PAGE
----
It's fair to say, given the courtroom history and market face-offs between the two, that a certain amount of friction, animosity and contempt exists between Apple and Samsung. The two companies were at loggerheads last year in a court hearing which saw Apple reign supreme over its bitter rival, but with a new trial taking place this year in the same San Jose location, issues have by no means been resolved. As a very relevant subplot, Apple has never been shy of dragging Google into proceedings, and following on from the Cupertino's recent demands to see the Android source code as part of the hearing, Tim Cook's legal bureaucrats have now dragged both the newly-released Samsung Galaxy S4 and Google Now into the equation.
It's no secret that Apple and Samsung are far from the best of friends. In fact, it's fair to say that they don't like each other at all, one bit, which is probably why Samsung's entire advertising campaign for any new smartphone seems to revolve around bashing the iPhone more than bigging up the latest and greatest from South Korea, see the latest Galaxy S4 TV ads, for example.
S Voice for Galaxy S III may look and work a lot like Siri for iPhone 4S, but it has been shown in multiple tests that both voice-based services are, in most ways, inferior to Google Now that comes built-in with Android 4.1 Jelly Bean.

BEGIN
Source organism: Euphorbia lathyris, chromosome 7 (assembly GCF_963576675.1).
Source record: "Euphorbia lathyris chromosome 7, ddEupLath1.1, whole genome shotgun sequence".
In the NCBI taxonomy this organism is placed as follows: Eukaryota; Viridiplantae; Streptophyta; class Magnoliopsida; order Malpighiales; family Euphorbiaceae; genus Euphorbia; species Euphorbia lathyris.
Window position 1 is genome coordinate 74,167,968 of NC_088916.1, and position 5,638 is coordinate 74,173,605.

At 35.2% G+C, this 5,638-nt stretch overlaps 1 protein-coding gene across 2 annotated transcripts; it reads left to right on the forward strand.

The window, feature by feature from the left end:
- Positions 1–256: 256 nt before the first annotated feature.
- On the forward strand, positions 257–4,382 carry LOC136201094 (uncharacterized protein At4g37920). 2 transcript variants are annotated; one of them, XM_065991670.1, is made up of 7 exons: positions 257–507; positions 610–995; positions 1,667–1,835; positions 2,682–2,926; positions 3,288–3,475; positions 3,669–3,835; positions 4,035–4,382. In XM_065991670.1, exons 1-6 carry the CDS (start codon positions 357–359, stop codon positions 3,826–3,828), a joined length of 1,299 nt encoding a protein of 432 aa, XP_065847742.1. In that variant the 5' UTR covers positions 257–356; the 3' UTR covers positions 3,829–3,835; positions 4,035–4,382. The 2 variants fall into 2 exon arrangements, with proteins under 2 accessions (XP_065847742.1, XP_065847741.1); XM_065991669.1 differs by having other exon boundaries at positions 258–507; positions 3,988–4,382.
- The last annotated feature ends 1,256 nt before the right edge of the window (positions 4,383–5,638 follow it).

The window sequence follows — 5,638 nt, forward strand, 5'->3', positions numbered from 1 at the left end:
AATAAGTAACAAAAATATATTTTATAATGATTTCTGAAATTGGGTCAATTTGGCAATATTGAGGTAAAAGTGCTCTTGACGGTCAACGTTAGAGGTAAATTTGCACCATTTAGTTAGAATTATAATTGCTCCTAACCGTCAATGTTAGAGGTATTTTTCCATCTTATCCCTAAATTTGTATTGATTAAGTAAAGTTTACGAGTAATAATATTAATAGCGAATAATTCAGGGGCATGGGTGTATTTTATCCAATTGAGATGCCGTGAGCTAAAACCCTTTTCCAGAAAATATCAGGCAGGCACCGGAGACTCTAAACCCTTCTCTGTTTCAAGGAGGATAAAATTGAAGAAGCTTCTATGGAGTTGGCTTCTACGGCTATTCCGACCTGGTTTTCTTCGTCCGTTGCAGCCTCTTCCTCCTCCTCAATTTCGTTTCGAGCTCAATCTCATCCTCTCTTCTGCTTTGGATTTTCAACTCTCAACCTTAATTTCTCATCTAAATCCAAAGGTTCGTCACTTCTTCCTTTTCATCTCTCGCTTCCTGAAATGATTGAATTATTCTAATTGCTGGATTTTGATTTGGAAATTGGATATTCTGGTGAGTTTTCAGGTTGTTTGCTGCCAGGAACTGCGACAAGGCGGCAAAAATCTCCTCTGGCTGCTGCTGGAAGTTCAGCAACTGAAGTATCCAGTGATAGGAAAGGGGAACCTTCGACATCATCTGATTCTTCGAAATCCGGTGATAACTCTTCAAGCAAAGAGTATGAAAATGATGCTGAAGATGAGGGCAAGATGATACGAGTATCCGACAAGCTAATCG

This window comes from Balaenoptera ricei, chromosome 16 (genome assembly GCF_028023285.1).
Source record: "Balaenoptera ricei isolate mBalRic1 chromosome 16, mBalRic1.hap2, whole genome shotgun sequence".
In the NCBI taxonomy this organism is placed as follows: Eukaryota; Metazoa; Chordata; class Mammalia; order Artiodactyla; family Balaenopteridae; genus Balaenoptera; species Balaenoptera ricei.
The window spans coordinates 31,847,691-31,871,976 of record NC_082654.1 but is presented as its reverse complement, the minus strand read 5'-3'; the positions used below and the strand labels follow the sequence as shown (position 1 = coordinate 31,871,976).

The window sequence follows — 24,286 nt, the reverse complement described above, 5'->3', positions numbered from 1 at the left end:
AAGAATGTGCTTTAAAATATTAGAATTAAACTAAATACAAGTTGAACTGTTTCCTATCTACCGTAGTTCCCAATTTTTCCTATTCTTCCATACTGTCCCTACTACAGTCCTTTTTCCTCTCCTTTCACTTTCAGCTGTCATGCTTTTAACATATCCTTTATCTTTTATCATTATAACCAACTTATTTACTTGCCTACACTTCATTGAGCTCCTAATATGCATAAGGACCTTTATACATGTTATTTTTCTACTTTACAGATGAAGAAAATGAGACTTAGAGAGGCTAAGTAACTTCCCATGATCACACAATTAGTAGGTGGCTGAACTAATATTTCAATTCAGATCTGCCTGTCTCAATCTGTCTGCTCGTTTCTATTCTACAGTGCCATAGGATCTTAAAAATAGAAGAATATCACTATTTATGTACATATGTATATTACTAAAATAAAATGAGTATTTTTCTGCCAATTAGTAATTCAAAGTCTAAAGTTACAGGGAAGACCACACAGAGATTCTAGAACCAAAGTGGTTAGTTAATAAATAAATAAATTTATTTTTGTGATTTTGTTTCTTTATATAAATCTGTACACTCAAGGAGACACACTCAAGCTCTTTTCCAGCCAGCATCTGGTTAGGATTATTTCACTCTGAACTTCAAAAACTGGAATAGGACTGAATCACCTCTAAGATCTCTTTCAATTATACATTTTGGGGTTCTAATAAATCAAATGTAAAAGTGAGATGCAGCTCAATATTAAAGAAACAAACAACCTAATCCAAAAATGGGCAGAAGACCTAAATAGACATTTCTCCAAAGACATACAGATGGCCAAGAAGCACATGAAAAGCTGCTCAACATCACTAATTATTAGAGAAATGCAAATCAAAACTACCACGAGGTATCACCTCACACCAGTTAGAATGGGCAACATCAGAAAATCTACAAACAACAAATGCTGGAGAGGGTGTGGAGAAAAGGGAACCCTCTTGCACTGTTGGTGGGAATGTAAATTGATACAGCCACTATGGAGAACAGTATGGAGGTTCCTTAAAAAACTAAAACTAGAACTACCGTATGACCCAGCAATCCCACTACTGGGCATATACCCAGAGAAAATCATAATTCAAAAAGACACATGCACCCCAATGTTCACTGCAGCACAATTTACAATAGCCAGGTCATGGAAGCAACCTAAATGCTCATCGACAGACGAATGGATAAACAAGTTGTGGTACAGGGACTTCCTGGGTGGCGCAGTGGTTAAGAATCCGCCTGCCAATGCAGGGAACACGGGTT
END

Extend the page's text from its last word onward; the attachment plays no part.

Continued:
While the cool thing to do is typically compare S Voice or Google Now with Apple's own personal assistant, Siri, Clayton Ljungberg of AndroidAuthority has decided to pit the two brotherly voice assistant services to see which one is the best.
Samsung's Galaxy S III announcement was either a roaring success or an abysmal failure, depending on your affiliations. Regardless of your feelings on the phone or indeed that whacky announcement event, what you cannot ignore is the fact that Samsung's software is arguably the star of the show. Or that was the plan.
Samsung's announcement of the Galaxy S III today has come after weeks, nay, months of speculation about what the hardware will look like from top to bottom. What size screen will it use, how big will the body be, and what cameras will it pack? Now all those questions have been answered, we are left with something possibly even more interesting than all of that - the software.